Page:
Reminded that the primary problem in the world is our sinfulness and not the objects in the world, let us kneel and confess our misuse and abuse of His gifts.

Sunday, October 2, 2011

Women and Slander

But as for you, speak the things which are proper for sound doctrine: that … the older women … be reverent in behavior, not slanderers, not given to much wine, teachers of good things— that they admonish the young women to love their husbands, to love their children, to be discreet, chaste, homemakers, good, obedient to their own husbands, that the word of God may not be blasphemed.(Tit 2:1-5)

Some weeks ago we began a series of exhortations for the women in the congregation. What would God teach us through them and what are the particular sins which women need beware of? Last time we considered Paul’s admonition that the older women are to be reverent in behavior; this week we consider his admonition that the older women are not to be slanderers.

Characteristically sins of the tongue seem to tempt women far more than they do men. Fittingly, therefore, the Word of God does not shy away from exhorting women in this specific area. One of the key signs of godliness is the way we use our tongue. Out of the overflow of the heart the mouth speaks – and therefore that which comes out of the mouth reveals that which is in the heart, reveals that which we treasure and love and esteem.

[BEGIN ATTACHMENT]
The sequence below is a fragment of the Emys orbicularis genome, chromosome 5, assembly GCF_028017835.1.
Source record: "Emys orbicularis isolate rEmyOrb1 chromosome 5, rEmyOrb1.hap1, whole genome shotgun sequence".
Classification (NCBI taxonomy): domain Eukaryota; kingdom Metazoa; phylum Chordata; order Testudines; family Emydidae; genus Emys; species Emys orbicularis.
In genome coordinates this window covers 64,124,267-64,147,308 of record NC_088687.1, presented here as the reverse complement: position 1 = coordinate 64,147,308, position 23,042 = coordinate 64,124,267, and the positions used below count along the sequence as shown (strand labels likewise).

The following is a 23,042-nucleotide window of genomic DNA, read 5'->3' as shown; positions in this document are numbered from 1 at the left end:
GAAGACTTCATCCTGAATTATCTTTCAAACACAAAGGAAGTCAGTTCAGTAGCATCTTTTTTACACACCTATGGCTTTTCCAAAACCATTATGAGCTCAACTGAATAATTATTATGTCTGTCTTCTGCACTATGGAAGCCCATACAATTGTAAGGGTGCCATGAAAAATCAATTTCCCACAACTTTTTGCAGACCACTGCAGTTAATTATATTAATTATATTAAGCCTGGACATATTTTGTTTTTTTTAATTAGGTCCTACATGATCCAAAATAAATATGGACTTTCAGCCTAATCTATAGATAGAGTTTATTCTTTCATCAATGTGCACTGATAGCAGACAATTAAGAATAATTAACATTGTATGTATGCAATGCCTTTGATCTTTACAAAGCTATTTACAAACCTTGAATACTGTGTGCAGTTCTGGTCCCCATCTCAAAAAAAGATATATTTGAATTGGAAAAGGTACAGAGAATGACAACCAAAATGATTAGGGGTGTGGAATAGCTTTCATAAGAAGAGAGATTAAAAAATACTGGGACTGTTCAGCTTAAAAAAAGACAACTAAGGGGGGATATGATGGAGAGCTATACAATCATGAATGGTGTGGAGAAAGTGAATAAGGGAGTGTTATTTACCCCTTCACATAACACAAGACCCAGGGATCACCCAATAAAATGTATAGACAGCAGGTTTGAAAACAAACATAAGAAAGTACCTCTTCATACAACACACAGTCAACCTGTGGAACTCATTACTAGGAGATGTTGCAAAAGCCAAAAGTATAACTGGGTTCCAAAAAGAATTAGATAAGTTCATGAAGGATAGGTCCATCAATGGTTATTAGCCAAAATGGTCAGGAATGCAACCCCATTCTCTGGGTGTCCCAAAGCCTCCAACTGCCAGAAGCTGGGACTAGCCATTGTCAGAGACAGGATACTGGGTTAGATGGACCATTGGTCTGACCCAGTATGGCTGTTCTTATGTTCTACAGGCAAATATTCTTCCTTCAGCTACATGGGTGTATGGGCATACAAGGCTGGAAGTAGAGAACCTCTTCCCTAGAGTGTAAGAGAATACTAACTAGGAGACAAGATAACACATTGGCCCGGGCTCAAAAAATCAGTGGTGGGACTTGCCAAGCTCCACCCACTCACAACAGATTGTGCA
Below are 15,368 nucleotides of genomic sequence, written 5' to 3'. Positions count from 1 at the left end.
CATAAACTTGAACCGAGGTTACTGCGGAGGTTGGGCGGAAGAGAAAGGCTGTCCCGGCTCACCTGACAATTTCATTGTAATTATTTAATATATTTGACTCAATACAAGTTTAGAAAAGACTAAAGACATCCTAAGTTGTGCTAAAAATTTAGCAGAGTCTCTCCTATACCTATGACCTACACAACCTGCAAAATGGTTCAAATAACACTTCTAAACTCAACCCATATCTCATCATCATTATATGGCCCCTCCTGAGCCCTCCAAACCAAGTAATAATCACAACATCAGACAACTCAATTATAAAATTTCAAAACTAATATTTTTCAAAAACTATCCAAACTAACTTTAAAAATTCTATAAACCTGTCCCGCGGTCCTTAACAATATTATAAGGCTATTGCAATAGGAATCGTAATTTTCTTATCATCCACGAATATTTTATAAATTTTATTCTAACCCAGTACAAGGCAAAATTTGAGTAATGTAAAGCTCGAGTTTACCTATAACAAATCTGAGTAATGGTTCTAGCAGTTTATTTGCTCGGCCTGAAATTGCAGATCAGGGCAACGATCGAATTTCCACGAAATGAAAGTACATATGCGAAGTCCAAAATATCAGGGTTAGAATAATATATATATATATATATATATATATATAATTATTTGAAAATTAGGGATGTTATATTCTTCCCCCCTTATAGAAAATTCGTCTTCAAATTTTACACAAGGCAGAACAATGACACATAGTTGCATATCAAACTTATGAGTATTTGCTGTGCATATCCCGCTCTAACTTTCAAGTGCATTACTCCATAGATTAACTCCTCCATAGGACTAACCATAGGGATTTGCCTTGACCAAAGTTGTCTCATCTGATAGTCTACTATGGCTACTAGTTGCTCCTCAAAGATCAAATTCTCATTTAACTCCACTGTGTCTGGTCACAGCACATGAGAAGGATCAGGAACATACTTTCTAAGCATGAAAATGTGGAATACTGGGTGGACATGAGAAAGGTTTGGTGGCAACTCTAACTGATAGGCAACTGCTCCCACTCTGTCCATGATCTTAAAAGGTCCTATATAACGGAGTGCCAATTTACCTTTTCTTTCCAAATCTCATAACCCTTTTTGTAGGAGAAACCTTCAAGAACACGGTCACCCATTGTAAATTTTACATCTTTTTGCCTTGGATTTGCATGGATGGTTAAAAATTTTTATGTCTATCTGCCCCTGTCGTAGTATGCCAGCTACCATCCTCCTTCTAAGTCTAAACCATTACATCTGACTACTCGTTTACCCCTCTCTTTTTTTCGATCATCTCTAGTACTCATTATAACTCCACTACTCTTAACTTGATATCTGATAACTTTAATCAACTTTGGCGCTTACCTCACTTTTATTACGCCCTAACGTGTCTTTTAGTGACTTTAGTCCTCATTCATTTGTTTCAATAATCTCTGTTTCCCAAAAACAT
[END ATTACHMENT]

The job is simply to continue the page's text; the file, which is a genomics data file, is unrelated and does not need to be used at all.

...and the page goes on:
So what do you love? What do you treasure and esteem? Well answer me this – what is coming out of your mouth? For what is coming out reveals what is inside. We have this strange notion that the way someone acts and speaks doesn’t really reveal what they treasure. But Jesus insists that that’s just not true. So let me ask you – what is coming out of your mouth? Is it thanksgivings to God, the wisdom of God’s Word, words and remarks that refresh the soul and build up those with whom you are speaking, gracious words that always put the best interpretation on others’ actions? Or is it fretting and whining, complaints and grumblings, gossip and slander?